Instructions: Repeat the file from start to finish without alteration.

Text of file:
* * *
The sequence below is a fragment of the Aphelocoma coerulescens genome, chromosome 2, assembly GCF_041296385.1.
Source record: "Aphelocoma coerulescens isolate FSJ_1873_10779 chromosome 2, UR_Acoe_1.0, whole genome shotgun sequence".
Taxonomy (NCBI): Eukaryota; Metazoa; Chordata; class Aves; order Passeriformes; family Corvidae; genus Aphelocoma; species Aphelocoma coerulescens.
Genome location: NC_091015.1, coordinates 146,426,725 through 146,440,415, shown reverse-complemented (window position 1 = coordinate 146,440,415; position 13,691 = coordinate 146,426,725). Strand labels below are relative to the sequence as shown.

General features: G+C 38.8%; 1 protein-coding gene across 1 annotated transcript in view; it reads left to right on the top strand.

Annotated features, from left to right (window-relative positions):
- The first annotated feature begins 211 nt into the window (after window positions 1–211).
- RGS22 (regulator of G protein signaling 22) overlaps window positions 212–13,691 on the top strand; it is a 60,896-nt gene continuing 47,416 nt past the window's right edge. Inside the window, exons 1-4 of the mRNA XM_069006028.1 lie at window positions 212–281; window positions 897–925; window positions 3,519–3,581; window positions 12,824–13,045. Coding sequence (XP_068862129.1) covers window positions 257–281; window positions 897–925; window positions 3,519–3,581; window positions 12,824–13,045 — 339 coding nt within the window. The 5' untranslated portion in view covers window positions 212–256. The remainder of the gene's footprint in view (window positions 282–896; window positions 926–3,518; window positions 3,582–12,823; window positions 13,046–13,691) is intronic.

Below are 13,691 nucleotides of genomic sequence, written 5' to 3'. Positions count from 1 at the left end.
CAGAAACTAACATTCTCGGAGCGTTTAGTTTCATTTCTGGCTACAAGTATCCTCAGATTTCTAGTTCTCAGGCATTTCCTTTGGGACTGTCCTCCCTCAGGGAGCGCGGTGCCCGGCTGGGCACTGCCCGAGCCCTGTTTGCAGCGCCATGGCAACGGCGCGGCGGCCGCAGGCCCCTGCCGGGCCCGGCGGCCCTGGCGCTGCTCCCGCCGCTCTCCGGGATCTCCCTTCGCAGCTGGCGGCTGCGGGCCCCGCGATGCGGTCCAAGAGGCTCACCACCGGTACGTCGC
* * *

The sequence below is a fragment of the Aphelocoma coerulescens genome, chromosome 2, assembly GCF_041296385.1.
Source record: "Aphelocoma coerulescens isolate FSJ_1873_10779 chromosome 2, UR_Acoe_1.0, whole genome shotgun sequence".
Taxonomy (NCBI): Eukaryota; Metazoa; Chordata; class Aves; order Passeriformes; family Corvidae; genus Aphelocoma; species Aphelocoma coerulescens.
Genome location: NC_091015.1, coordinates 146,426,725 through 146,440,415, shown reverse-complemented (window position 1 = coordinate 146,440,415; position 13,691 = coordinate 146,426,725). Strand labels below are relative to the sequence as shown.

General features: G+C 38.8%; 1 protein-coding gene across 1 annotated transcript in view; it reads left to right on the top strand.

Annotated features, from left to right (window-relative positions):
- The first annotated feature begins 211 nt into the window (after window positions 1–211).
- RGS22 (regulator of G protein signaling 22) overlaps window positions 212–13,691 on the top strand; it is a 60,896-nt gene continuing 47,416 nt past the window's right edge. Inside the window, exons 1-4 of the mRNA XM_069006028.1 lie at window positions 212–281; window positions 897–925; window positions 3,519–3,581; window positions 12,824–13,045. Coding sequence (XP_068862129.1) covers window positions 257–281; window positions 897–925; window positions 3,519–3,581; window positions 12,824–13,045 — 339 coding nt within the window. The 5' untranslated portion in view covers window positions 212–256. The remainder of the gene's footprint in view (window positions 282–896; window positions 926–3,518; window positions 3,582–12,823; window positions 13,046–13,691) is intronic.

Below are 13,691 nucleotides of genomic sequence, written 5' to 3'. Positions count from 1 at the left end.
CAGAAACTAACATTCTCGGAGCGTTTAGTTTCATTTCTGGCTACAAGTATCCTCAGATTTCTAGTTCTCAGGCATTTCCTTTGGGACTGTCCTCCCTCAGGGAGCGCGGTGCCCGGCTGGGCACTGCCCGAGCCCTGTTTGCAGCGCCATGGCAACGGCGCGGCGGCCGCAGGCCCCTGCCGGGCCCGGCGGCCCTGGCGCTGCTCCCGCCGCTCTCCGGGATCTCCCTTCGCAGCTGGCGGCTGCGGGCCCCGCGATGCGGTCCAAGAGGCTCACCACCGGTACGTCGC